A Wisconsin fourth grader is being hailed as a hero after jumping into action to save another student who started choking at school last week.
Essence was in class last Tuesday afternoon at Fratt Elementary School in Racine, Wisconsin, when she noticed a fellow classmate needed help.
"I was eating my food. She brought cold lunch ... when she was about to swallow her food, she choked. And then I went to go help her," Essence told "Good Morning America."
The 9-year-old said she felt "nervous" but didn't hesitate to help. "I was scared but I took, like, some deep breaths," Essence said. "And then I took deep breaths when I was helping her out."
Teacher Samantha Bradshaw was in the classroom with the students when the incident occurred.
"I didn't notice at first until I saw Essie dart across the classroom. I kind of shouted out stop because I didn't know what was going on," Bradshaw recounted. "And then I saw her approach the other student, just wrap her arms behind and then just do that quick thrust."
Before any time was wasted, Essence had performed the Heimlich maneuver for the first time. She had learned about the move two years ago through a YouTube video and remembered what to do.
Fratt Elementary Principal Steven Branson told "GMA" they couldn't identify the student who choked to media but said the student was able to recover shortly after the incident and was assessed by a school nurse before returning to class and finishing the rest of the school day.
"We're just extremely proud that Essie, you know, when she was called upon to be able to do something like this, she knew how and was able to perform this for her classmate," Branson said.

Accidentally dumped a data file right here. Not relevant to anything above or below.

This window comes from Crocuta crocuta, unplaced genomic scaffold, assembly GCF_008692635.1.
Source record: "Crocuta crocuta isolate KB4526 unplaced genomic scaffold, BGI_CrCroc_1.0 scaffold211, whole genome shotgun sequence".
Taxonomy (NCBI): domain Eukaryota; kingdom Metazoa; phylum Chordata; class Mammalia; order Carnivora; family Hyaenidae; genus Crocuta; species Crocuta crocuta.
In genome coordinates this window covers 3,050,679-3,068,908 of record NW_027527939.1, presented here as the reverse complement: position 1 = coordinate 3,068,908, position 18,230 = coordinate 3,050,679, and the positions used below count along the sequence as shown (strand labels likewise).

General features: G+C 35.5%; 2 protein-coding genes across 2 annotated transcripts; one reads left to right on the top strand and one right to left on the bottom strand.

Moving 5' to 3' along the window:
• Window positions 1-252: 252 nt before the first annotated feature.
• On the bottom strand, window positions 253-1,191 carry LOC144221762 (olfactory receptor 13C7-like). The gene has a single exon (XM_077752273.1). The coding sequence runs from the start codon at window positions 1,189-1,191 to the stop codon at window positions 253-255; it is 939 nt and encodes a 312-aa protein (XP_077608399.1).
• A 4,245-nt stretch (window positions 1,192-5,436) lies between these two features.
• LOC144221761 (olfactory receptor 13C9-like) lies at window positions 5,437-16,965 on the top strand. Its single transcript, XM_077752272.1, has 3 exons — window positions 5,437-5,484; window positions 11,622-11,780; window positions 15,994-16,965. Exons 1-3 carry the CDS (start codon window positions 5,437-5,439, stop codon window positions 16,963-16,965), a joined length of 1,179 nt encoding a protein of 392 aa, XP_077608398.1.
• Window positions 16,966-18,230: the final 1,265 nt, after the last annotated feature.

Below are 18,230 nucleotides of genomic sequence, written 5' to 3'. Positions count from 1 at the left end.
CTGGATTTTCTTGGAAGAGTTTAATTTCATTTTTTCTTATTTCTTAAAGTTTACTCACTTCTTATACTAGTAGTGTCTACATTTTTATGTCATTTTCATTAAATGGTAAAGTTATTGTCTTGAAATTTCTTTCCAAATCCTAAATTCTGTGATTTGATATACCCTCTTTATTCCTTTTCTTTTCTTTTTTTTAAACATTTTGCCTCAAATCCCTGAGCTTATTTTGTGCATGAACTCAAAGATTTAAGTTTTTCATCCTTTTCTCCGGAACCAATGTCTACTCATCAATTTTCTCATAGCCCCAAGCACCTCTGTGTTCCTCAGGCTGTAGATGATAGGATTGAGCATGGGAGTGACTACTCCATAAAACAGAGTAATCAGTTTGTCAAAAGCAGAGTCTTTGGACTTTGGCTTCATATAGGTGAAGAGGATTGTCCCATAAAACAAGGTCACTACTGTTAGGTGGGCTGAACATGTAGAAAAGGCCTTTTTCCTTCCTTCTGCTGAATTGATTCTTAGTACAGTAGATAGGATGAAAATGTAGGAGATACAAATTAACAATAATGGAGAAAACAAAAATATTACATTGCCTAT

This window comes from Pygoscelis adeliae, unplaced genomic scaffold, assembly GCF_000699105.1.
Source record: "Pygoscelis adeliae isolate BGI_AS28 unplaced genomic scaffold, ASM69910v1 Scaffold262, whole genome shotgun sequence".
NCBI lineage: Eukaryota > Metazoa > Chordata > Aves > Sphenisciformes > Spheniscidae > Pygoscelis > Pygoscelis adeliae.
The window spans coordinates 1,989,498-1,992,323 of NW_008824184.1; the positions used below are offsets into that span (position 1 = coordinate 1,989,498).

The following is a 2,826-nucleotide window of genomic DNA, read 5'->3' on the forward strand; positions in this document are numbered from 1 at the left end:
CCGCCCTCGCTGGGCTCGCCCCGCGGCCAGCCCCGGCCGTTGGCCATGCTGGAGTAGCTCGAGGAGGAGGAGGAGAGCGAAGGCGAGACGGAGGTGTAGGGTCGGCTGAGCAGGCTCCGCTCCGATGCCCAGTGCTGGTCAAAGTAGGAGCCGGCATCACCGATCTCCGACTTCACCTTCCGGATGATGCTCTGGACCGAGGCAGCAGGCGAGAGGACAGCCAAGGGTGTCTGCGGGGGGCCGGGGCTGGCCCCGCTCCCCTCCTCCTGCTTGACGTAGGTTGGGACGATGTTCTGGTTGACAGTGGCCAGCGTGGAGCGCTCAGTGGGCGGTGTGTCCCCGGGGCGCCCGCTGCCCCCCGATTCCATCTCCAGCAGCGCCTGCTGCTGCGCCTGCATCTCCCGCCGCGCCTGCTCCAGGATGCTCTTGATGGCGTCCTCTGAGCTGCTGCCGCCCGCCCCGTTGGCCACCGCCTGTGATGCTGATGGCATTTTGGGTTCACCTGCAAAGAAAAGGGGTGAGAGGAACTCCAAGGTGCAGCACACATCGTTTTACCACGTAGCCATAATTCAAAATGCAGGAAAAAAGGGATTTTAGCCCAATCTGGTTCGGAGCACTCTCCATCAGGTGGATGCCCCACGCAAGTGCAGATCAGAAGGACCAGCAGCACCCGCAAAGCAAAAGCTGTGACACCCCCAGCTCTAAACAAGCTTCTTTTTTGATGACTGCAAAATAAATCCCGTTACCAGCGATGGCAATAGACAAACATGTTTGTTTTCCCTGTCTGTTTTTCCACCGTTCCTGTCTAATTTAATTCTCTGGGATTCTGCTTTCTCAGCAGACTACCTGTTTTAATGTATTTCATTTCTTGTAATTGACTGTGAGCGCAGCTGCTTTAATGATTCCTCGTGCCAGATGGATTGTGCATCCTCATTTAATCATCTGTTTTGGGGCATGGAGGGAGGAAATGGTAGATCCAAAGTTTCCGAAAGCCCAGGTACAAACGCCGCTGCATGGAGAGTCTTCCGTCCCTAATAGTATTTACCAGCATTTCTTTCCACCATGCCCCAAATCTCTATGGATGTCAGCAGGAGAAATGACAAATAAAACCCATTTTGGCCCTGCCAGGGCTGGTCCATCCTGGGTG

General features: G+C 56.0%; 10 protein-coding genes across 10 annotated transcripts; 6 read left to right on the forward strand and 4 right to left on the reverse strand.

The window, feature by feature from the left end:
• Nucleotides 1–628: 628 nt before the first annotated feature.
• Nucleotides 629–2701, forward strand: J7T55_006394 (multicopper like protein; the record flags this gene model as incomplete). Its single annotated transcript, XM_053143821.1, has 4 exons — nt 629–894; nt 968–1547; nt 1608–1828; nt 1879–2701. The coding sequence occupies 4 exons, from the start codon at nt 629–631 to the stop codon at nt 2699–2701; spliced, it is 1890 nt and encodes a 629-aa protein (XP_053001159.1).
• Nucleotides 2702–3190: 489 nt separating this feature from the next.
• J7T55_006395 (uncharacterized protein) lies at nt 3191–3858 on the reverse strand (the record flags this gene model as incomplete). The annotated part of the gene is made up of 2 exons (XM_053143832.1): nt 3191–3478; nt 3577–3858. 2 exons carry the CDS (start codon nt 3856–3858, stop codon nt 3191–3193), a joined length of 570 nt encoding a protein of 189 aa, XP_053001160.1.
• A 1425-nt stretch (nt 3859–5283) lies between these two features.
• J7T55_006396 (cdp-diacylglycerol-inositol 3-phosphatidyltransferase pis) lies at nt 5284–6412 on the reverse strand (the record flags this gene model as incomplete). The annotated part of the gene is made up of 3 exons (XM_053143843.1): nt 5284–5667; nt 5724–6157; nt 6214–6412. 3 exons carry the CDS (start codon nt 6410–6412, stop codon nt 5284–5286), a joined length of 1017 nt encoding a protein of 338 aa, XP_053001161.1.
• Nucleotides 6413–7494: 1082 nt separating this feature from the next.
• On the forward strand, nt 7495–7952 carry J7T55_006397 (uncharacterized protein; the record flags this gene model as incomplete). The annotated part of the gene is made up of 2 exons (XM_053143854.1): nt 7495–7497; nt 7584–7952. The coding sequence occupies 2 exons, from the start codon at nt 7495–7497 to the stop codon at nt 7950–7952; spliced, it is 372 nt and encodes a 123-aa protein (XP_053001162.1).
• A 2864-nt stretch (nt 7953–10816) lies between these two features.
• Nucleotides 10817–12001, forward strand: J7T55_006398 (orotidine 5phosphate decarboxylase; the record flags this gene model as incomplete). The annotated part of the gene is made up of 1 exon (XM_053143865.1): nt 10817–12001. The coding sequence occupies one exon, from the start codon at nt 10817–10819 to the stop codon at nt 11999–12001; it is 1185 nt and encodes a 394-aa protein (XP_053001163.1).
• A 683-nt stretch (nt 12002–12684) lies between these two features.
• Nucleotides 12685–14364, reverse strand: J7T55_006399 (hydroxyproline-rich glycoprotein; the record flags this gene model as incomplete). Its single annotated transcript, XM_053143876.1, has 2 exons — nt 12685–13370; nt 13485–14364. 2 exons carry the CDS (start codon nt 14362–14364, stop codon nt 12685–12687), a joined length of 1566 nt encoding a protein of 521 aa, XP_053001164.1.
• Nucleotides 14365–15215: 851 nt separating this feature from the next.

Since Tuesday, the school community has come together to recognize Essence. Girls Thrive, an afterschool program in which Essence participates, held an "Essie Day" to celebrate her and show how young girls can make a difference.
"We cheered for her and presented her with breakfast, pancakes, sausage, hash browns and eggs. We gave her flowers, a Taco Bell gift card, lots of candy, some socks, and gloves. We are proud to call her one of our own," Rosalind Hardy, founder of Girls Thrive, told "GMA" in an email, adding that Essence "exemplified the group's purpose" of encouraging girls to thrive with "some passion, some compassion, some humor and some style."
The Racine Unified School District is also planning to honor Essence with a certificate of recognition at their next school board meeting on Nov. 21.
Bradshaw added that despite all the praise, Essence has been humble about her lifesaving actions.
"After everything had settled down, later that day, I went up and I told her how proud I was of her. And she said, 'I'm just a kid. You know, but keep it coming,'" said Bradshaw. "So, you know, she does feel like a kid even though she did do something very heroic."
Essence, to her credit, has had one prevailing thought since the event occurred.
"I hope I don't have to do it again," she said simply.